In recent months, Australia has become a hotbed for cyber attacks. Savvy data shows that there’s a cyber attack every 10 minutes in Australia, targeting individuals, SMEs, and government sectors for financial gain. The question is: why Australia? All these attacks are more than coincidental; there’s a pattern here.
Let’s dig into some of the biggest recent cybercrime cases in Australia, why the country has become so susceptible to these attacks and how they can be mitigated.
Major cyber attacks in Australia
In October 2022, health insurance company Medibank announced it had received a message asking for a ransom. The criminal group sending the message claimed they had stolen customer data and wanted to negotiate with Medibank.
Medibank is a massive organization, complicating the investigation in conjunction with the Australian Cyber Security Agency, the Australian Signals Directorate, and the Australian Federal Police. It’s not yet clear whether any data was actually taken, but it is a reminder that even major organizations are at risk from attack.
Also, in October this year, Woolworths announced a breach through its online retail portal, MyDeal. The company stated that cybercriminals accessed its systems, exposing the data of 2.2 million people.
This data included the addresses, emails, phone numbers and names of MyDeal users. The breach didn’t impact the MyDeal app and websites, and Woolworths has been working with the appropriate authorities to find out how and why it occurred.
In September 2022, telecoms company Optus revealed details of a massive data breach that put the accounts of up to 10 million people at risk. A person – or group – named “Optusdata” claimed to have conducted the breach on a data breach forum, threatening to sell the information obtained.
Optusdata demanded Optus pay $1 million in cryptocurrency to stop them from publishing all the stolen data. They then posted what they claimed to be 10,000 customer records before deleting that post and the alleged records. Interestingly, they then uploaded an apology stating that they had deleted the only copy they had of the data, but this can’t be verified, so the risk is far from over. At this time, Optus has not paid the ransom.
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Why is Australia vulnerable to attacks?
The fact that these three major attacks happened in the span of under two months shows the extent to which Australia has become vulnerable. There are several reasons for this.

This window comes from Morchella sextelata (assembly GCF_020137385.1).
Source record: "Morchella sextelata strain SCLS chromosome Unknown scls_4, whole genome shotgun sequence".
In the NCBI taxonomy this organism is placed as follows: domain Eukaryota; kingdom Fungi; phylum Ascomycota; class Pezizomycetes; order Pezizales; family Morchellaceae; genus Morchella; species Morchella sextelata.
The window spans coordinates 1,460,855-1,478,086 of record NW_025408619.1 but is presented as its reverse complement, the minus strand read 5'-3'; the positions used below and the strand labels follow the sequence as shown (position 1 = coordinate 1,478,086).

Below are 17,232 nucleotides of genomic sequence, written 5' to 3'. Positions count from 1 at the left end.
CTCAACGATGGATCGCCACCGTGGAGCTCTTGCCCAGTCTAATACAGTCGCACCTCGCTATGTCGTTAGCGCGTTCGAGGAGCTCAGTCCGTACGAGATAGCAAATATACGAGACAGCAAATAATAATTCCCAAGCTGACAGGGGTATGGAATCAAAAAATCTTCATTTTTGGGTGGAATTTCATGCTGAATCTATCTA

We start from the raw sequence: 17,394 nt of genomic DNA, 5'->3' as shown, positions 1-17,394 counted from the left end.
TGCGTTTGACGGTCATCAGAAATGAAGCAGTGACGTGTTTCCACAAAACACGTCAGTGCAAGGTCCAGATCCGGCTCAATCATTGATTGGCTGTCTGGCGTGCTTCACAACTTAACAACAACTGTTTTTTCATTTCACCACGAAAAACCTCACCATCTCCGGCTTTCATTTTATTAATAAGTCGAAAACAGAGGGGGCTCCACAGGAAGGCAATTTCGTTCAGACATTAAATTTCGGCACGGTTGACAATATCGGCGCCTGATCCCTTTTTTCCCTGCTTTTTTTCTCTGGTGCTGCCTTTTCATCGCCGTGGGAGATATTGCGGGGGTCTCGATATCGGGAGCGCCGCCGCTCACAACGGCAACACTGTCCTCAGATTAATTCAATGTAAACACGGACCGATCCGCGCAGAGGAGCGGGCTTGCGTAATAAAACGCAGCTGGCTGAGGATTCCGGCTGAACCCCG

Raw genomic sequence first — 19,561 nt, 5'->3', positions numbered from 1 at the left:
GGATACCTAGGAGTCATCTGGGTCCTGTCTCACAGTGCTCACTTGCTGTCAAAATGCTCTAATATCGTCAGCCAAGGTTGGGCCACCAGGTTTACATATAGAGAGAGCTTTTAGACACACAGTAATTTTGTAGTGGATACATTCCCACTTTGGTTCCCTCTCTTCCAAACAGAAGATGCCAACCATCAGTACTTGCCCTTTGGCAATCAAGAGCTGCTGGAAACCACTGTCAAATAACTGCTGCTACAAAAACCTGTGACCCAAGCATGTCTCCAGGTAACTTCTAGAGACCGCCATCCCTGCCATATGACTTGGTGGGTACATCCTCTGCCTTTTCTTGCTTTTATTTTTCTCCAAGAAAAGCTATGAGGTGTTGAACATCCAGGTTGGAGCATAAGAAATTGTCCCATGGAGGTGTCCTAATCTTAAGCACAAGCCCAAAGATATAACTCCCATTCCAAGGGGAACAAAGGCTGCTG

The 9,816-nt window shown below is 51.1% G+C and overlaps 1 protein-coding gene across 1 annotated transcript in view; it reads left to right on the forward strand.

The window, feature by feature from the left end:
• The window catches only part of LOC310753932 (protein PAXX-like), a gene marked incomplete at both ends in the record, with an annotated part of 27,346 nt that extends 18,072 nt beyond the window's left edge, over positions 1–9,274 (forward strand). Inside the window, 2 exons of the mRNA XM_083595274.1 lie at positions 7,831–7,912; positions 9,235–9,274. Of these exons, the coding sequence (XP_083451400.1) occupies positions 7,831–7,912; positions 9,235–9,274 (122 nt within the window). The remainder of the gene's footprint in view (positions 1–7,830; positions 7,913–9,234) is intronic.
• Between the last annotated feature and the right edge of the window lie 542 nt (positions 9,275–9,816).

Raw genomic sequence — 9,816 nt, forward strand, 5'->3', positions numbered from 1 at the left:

A major issue facing Australia is that it simply doesn’t have the rules and regulations in place to stop cybercrime in its tracks, according to a cryptographer from the Australian National University. She says that the previous government made it difficult for organizations to use encryption for data safety, as it considered encryption to be a tool used by cybercriminals.
The country’s policies, in general, have left businesses legally vulnerable to hacks due to laws requiring unnecessary data acquisition and retention, making it extremely difficult to stay safe.
However, there are signs government intervention may be on the horizon.
A huge business like Optus has 10.5 million customers, thanks to Australia’s captive audience. With data from a business of that size, cybercriminals could use the stolen information in mass automated phishing attempts. While a cybercriminal might only convince one in a thousand to fall for a scam this way, that’s still 10,000 Optus customers, making it a lucrative venture for threat actors.
Identity theft made easy
Getting what is often called a “burner phone” – a cell phone that doesn’t need to be under your real name – is difficult in Australia. But the kind of information stolen in the Optus breach is ideal for setting up cell phone accounts, meaning a cybercriminal could easily start an account in a customer’s name to use as a burner.
How can Australian organizations protect themselves and their customers?
There are many small-but-vital precautions organizations can take right now to protect themselves from a breach - we've recommended 18 here. Still, one of the key ways to protect your business is boosting email security with an Integrated Cloud Email Security (ICES) solution. This adds another layer of protection to both inbound and outbound emails to keep the business safe from phishing attempts and data loss.
ICES solutions are cloud-based and constantly work to detect dangerous email content through advanced recognition techniques. This type of security could stop cybercriminals from accessing customer credentials – like those stolen in the Woolworths attack – via phishing attacks and stop ransomware from being delivered the same way. We know how problematic ransomware can be – just look at the Medibank case – so removing the risk through ICES can make all the difference.
Our own Egress Intelligent Email Security platform has been designed to mitigate inbound threats and outbound risks as employees share data via email. It comprises three products – Egress Defend, Egress Prevent and Egress Protect – which can be bought together or as individual solutions. To learn more about how Egress can help, request a personalized demo of how our Intelligent Email Security platform can help you.
To learn more about how the Australian government is responding to these attacks, read our latest article.
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